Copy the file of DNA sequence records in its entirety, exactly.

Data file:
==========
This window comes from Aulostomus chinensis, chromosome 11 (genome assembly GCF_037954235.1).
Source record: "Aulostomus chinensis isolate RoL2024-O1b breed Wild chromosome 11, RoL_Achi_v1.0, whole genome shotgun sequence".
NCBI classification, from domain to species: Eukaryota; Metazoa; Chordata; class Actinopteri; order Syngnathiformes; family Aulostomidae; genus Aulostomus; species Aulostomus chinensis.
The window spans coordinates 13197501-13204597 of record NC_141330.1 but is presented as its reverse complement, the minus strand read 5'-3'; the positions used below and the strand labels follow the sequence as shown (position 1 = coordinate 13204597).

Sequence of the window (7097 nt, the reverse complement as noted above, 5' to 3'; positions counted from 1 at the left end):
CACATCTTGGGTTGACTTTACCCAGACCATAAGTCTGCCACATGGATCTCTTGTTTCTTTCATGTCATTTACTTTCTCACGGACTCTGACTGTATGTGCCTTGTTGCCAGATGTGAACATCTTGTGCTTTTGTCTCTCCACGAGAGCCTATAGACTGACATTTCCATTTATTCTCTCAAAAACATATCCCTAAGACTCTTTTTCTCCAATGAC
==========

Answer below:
This window comes from Aulostomus chinensis, chromosome 11 (genome assembly GCF_037954235.1).
Source record: "Aulostomus chinensis isolate RoL2024-O1b breed Wild chromosome 11, RoL_Achi_v1.0, whole genome shotgun sequence".
NCBI classification, from domain to species: Eukaryota; Metazoa; Chordata; class Actinopteri; order Syngnathiformes; family Aulostomidae; genus Aulostomus; species Aulostomus chinensis.
The window spans coordinates 13197501-13204597 of record NC_141330.1 but is presented as its reverse complement, the minus strand read 5'-3'; the positions used below and the strand labels follow the sequence as shown (position 1 = coordinate 13204597).

Sequence of the window (7097 nt, the reverse complement as noted above, 5' to 3'; positions counted from 1 at the left end):
CACATCTTGGGTTGACTTTACCCAGACCATAAGTCTGCCACATGGATCTCTTGTTTCTTTCATGTCATTTACTTTCTCACGGACTCTGACTGTATGTGCCTTGTTGCCAGATGTGAACATCTTGTGCTTTTGTCTCTCCACGAGAGCCTATAGACTGACATTTCCATTTATTCTCTCAAAAACATATCCCTAAGACTCTTTTTCTCCAATGAC